Tag: Jamie Foxx

Just Mercy

jmVerdict: A conventional but engaging true story of judicial injustice.

True stories are never the easiest ones to tell. Beholden to a number of restrictions, among them that pesky thing called “the truth”, Just Mercy’s writer and director Destin Daniel Cretton (Short Term 12) appears to have cautiously tiptoed through this minefield with a very straight-laced retelling of the racially charged Johnny D McMillian case.

Set in Alabama’s deep south, Just Mercy tells the tale of Bryan Stevenson (Michael B. Jordan), a lawyer fresh from Harvard, who makes the unenviable decision to represent death-row prisoners. Stevenson has been (and continues to be) a strong advocate for American legal reform and social justice and his defence of McMillian (Jamie Foxx), which this film focuses on, is a damning statement on the American judiciary system.

The death penalty sentence dished out to McMillian built entirely on the back of a false testimony from Ralph Myers, (a convicted white felon seeking a reduced sentence—played by a wonderfully jittery Tim Blake Nelson) despite there being multiple black accounts to the contrary, lends this film a solid platform to make some pointed statements on race and justice. It’s a compelling story, made even more remarkable by Stevenson who has since exposed the staggering statistic that one in nine prisoners on death-row have since been exonerated.

However, as well-intended as this retelling is, it’s a film that might’ve been better served with a narrower focus. Just Mercy’s impact is unfortunately diluted by peripheral characters who seem to distract rather than solicit emotional buy-in to the Stevenson/McMillian relationship (Brie Larsen’s token white office-worker among them). Furthermore, Cretton appears to shy away from using artistic licence to sell the story, which is a shame because Just Mercy operates best in the fleeting moments where artistic embellishments surface.

But despite missed opportunities, what rises out of the carcass of conventionality are some impressive performances, in particular, Jordan whose measured take on a man with a heart pained by racial injustice elevates this film above the typical prestige drama template. While Just Mercy is conventional it certainly holds your attention.

See my reviews for the NZ Herald here and for Witchdoctor here.

Baby Driver

bdLike all Edgar Wright movies, Baby Driver is a kinetically charged explosion of style. A lively thrill from start to end laced with musical sensibilities. But considering his previous work (Shaun of the Dead and Scott Pilgrim vs. the World, to name a couple) this should come as no surprise. He is a restless director who seemingly enjoys turning simple plot-lines into hyper-jazzed feature length films … and he does it so well.

Ansel Elgort is the eponymous Baby. A talented getaway driver forever in debt to a criminal king-pin named Doc (Kevin Spacey).  Baby suffers tinnitus, a “hum in the drum” as the po-faced Kevin Spacey describes, meaning he wears earbuds with a carefully chosen iPod playlist to drown out the constant ringing—a distraction which he finds insufferable. The iPod also provides the soundtrack to his life. He is, in a sense, living in a musical as exemplified in an early scene (that ventures unabashedly into La La Land opening sequence territory) where Baby dances down the street to Bob & Earl’s Harlem Shuffle.

Baby Driver is a fine example of a genre film owing a lot to the crime, heist, and car-chase films of yesteryear.  But its musical sensibilities are what sets it apart in which everything is cut and choreographed very sharply to Baby’s pumping iPod soundtrack. The result provides a modern-retro vibe.  Yes, iPods are now retro (*sigh* … I feel so old).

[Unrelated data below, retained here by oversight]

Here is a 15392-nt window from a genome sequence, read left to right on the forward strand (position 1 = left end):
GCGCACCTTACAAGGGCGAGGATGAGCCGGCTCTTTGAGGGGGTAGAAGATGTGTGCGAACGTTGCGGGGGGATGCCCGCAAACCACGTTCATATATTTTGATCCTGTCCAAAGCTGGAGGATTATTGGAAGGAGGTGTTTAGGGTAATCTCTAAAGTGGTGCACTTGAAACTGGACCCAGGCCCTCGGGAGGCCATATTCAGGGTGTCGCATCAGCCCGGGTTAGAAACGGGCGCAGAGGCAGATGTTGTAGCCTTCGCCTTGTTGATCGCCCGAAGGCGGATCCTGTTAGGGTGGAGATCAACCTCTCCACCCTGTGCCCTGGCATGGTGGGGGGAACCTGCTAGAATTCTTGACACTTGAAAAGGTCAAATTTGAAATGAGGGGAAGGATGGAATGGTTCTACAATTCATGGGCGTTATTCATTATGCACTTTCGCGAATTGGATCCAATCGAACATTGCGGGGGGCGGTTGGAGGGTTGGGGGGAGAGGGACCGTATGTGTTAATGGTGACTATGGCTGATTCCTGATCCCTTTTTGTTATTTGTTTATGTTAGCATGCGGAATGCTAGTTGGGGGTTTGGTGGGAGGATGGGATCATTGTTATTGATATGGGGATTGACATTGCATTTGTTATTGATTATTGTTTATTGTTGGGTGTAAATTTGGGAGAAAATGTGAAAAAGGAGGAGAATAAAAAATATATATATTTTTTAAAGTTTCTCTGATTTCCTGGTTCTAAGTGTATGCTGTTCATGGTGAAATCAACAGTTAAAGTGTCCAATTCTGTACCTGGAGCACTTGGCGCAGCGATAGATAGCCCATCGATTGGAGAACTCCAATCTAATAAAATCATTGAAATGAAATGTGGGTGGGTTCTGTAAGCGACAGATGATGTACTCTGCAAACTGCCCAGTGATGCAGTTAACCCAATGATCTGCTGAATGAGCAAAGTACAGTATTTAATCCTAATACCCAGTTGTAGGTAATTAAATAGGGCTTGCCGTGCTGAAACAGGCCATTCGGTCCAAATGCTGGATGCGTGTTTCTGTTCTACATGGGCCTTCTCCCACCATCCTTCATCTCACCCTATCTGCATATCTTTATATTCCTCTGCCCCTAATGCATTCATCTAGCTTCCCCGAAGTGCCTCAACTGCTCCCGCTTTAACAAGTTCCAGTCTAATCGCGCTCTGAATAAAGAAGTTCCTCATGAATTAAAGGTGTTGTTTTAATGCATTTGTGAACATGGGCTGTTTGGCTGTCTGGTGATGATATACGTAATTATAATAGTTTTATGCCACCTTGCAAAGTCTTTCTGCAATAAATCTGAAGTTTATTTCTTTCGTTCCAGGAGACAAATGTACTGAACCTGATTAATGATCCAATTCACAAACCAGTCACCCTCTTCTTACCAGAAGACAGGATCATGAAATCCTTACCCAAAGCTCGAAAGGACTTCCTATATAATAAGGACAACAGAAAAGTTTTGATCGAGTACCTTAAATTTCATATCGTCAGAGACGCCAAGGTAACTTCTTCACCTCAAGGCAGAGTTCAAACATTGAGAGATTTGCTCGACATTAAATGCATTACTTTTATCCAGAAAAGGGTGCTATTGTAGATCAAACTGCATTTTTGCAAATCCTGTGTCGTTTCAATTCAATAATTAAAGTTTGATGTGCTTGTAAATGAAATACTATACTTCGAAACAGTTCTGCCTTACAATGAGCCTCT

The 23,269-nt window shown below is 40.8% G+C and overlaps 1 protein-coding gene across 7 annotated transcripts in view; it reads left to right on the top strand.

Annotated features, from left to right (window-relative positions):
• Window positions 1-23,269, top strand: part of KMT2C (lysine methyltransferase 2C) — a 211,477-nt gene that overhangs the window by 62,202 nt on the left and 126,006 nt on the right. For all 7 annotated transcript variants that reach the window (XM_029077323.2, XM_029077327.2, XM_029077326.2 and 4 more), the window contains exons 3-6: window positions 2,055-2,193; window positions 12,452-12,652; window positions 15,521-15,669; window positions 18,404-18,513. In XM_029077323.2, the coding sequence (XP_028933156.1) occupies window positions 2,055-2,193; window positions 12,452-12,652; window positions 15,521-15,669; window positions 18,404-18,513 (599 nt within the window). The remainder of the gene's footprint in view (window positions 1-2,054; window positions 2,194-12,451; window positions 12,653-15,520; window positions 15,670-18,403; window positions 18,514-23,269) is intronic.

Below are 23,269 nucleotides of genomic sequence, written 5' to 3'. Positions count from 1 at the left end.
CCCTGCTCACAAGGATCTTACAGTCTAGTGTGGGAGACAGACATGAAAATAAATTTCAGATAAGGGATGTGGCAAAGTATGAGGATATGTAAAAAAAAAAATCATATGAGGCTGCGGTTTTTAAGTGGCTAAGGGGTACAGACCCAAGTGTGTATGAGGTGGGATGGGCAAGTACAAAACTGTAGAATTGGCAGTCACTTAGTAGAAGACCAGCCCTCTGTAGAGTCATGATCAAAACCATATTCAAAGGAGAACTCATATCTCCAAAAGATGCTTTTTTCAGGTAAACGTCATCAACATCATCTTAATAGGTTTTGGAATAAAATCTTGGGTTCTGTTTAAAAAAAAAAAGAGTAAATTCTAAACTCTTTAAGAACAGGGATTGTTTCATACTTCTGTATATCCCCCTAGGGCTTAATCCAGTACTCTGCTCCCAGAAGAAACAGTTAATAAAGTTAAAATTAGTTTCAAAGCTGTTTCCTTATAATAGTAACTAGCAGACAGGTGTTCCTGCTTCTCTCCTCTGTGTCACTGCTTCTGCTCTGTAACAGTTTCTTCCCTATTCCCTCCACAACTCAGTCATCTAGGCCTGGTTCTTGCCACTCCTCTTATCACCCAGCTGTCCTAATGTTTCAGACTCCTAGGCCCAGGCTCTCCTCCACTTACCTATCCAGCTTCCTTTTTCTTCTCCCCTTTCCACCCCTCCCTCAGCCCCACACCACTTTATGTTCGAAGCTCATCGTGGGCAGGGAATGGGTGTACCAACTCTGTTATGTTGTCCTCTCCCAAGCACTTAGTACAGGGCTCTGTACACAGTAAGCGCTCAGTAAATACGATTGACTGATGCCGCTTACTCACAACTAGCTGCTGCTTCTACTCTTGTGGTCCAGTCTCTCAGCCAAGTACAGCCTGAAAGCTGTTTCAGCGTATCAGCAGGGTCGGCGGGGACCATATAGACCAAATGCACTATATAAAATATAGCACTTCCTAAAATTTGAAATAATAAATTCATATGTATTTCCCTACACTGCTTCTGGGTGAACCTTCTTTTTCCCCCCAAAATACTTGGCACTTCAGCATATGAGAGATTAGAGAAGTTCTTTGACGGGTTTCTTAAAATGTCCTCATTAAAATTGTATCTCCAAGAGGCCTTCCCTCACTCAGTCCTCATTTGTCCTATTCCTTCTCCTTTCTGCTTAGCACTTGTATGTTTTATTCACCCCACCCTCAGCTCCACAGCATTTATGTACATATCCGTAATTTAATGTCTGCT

Elgort’s background in dance is a casting choice that pays off—his sense of movement to the music being vital to the entire movie.  Wright also gets solid (if somewhat predictable) performances from his supporting A-listers. It’s an ensemble cast of pretty big hitters who all seem to be enjoying themselves.  Jon Hamm stands out as a delightfully loathsome Casanova. Fox and Spacey are in fine scenery chewing form, and a twee young-love subplot comes courtesy of Lily James.

By no means perfect, Baby Driver does threaten at times to become an overcooked mess stomping heavily on well-used tropes and pumping out every cliche in the book, but thankfully Wright’s pin-sharp direction keeps things in check. He knows exactly what to do with this material and never loses sight of his audience. Baby Driver is a joy to watch and it’s clear that Wright loves making cinema. This is a pure cinema rush.

You can see my published reviews here.

Django Unchained

One thing about watching a Tarantino film is that you know what you’re in for. Sometimes he surprises, but more often than not it is an over-the-top ultra stylistic violent romp through a scape dripping with cool tunes. This is no different. It’s an incredibly attractive film with charismatic performances from Waltz (I can’t fault this Oscar nod), Jackson, DiCaprio, and Foxx. Above all this is a commentary on the struggle for freedom. Specifically the black struggle for freedom, but can be applied to any of the oppressed in our world. Despite its obvious inaccuracies, the narrative can only be interpreted as empowering for blacks … I cannot understand any argument to the contrary.

Technically a little disjointed and aimless in parts, I still found Django Unchained entertaining, disturbing, and enlightening. Although I still have to question if the gratuitous violence is necessary; it has become such a trademark of Tarantino that its inclusion seems necessitated by audience expectations and thus risks obscuring of the film’s message.

See the trailer and my rating here.

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Django Unchained